Contemplating the NAMM Release Ritual
To go or not to go, and the perils of the no-show.
“The NAMM Show is quickly approaching!”
That’s either a battle cry or a warning, depending on your perspective, heard biannually in the music industry. (At least in non-pandemic years.) The most universal analogy I use for NAMM is: “Think of it as Comic-Con for music gear.” For many of us in the instrument business, the trade show seems to be constantly looming. In addition to convention preparations always occupying the back of our minds, I feel it has also created pressure for companies to release products around its schedule, if not almost dictated it.
I have lived on both sides of the curtain. I used to be in the audience, wondering how I could gain access to the show as an exhibitor. I have also been backstage, directly involved with most of the aspects of presenting Coppersound’s pedals. So, I’ve got a perspective of NAMM from both viewpoints. And with the latest NAMM show just behind us, that perspective is the catalyst for this month’s column.
As an outsider looking in, a big attraction to attending the event is seeing what new products are going to be released by some of my favorite companies. That hunt rarely requires clues because exhibitors typically plaster their booths with media and signage that promotes their newest releases. For us manufacturers, that also raises a big question: “Should a company present at NAMM without a new release?” That query naturally does a cannonball into the pool of philosophy. But for the sake of this article, I would prefer to keep the focus more in the pool of psychology—most notably appearances and perception.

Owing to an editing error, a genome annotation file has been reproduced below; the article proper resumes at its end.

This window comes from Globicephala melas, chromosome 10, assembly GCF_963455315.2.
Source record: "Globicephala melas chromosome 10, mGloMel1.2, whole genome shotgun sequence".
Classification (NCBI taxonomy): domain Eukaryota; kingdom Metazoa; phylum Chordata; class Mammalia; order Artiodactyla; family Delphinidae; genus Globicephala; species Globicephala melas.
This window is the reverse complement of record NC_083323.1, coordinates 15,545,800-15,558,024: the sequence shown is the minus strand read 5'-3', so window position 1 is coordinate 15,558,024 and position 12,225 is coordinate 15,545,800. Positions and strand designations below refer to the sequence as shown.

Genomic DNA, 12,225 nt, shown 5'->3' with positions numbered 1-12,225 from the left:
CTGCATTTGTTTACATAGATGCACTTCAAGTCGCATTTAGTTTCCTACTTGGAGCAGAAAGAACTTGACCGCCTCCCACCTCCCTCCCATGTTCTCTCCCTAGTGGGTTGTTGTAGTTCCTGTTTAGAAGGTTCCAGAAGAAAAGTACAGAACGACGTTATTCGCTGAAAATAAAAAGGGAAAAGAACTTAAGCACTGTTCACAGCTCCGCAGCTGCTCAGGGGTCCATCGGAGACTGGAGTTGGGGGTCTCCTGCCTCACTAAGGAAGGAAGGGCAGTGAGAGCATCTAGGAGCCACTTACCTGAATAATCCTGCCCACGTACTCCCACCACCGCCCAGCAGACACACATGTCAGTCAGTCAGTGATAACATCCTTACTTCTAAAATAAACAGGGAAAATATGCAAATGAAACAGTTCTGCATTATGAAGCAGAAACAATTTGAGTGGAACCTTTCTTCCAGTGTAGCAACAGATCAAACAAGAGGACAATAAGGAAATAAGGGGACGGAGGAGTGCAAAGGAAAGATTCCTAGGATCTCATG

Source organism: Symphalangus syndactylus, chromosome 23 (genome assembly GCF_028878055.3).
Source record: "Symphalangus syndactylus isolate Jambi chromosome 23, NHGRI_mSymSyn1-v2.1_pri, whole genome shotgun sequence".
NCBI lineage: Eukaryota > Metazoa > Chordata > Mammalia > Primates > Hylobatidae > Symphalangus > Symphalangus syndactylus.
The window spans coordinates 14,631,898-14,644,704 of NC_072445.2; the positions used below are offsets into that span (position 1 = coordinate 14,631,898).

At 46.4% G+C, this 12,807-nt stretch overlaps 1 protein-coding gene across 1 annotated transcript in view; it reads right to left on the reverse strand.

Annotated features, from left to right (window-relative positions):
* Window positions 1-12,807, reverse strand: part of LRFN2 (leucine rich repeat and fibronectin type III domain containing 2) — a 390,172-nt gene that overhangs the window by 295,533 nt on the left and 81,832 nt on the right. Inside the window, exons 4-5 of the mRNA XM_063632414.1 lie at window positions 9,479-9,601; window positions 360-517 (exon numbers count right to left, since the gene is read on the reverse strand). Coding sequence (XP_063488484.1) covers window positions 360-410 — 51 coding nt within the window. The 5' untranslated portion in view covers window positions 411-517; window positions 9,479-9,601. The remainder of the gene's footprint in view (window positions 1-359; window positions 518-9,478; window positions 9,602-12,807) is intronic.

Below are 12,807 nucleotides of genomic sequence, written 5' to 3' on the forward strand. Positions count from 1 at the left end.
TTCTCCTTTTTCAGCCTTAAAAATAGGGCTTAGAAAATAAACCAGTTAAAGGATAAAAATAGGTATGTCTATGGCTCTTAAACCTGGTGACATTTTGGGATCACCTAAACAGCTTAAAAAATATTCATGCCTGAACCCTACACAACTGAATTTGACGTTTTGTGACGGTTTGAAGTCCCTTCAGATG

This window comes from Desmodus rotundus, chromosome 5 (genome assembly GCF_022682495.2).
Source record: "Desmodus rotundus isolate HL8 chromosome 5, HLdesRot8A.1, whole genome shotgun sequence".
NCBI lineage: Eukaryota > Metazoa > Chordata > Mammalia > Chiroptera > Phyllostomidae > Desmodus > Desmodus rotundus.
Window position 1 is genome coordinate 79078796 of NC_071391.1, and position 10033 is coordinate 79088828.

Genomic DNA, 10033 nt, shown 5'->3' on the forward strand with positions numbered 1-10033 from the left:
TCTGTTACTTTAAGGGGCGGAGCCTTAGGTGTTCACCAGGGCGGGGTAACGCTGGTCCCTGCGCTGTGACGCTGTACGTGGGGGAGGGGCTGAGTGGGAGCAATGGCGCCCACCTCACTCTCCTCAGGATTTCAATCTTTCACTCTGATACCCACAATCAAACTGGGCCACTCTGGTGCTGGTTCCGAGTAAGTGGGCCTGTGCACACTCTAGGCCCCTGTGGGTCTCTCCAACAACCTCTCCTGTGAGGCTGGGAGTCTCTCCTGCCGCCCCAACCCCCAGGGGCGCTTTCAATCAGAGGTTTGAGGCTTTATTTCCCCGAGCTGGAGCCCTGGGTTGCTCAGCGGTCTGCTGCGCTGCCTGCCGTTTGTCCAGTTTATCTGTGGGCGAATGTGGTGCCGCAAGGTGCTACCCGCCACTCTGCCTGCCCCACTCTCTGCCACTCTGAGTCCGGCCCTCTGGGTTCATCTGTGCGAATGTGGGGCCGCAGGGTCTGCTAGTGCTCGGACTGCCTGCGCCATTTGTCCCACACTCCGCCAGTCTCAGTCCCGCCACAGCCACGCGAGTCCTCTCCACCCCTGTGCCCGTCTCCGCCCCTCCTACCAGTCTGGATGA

As an insider looking out, I have had many conversations in the past with industry colleagues about all aspects of attending NAMM. We often discuss booth layout, travel plans, shipment logistics, costs, and more. There is also a specific day that we all wait for: the day the show map is made public, and each exhibitor can see the upcoming floor plan. We can see who our booth neighbors are going to be and take stock of what other companies will be attending. And therein lies the root of the most speculation, along with possible concerns.
“What should drive new products is the excitement of innovation and not the notion of releasing something just to release something.”
The showroom floor is filled with many types of companies within the industry, big and small—from single-owner outfits with a small table-top booth to medium operations with five to 10 employees to large household names occupying a booth the size of a mall food court.
Everybody, regardless of size, attracts attention in one way or another. However, it is not uncommon to worry about a lack of attendance if we see large companies—who tend to attract lots of music-store order writers—not attending the event. That’s especially troublesome if there is a lack of big presenters within our own line of business.
If a large, established company does not attend the show, people will notice and ask themselves, “Do they know something we don’t?” If a small, younger company does not attend, it’s quite possible those who are used to seeing that company’s booth will ask, “Are they not around anymore?” Especially in our Covid-tinted world.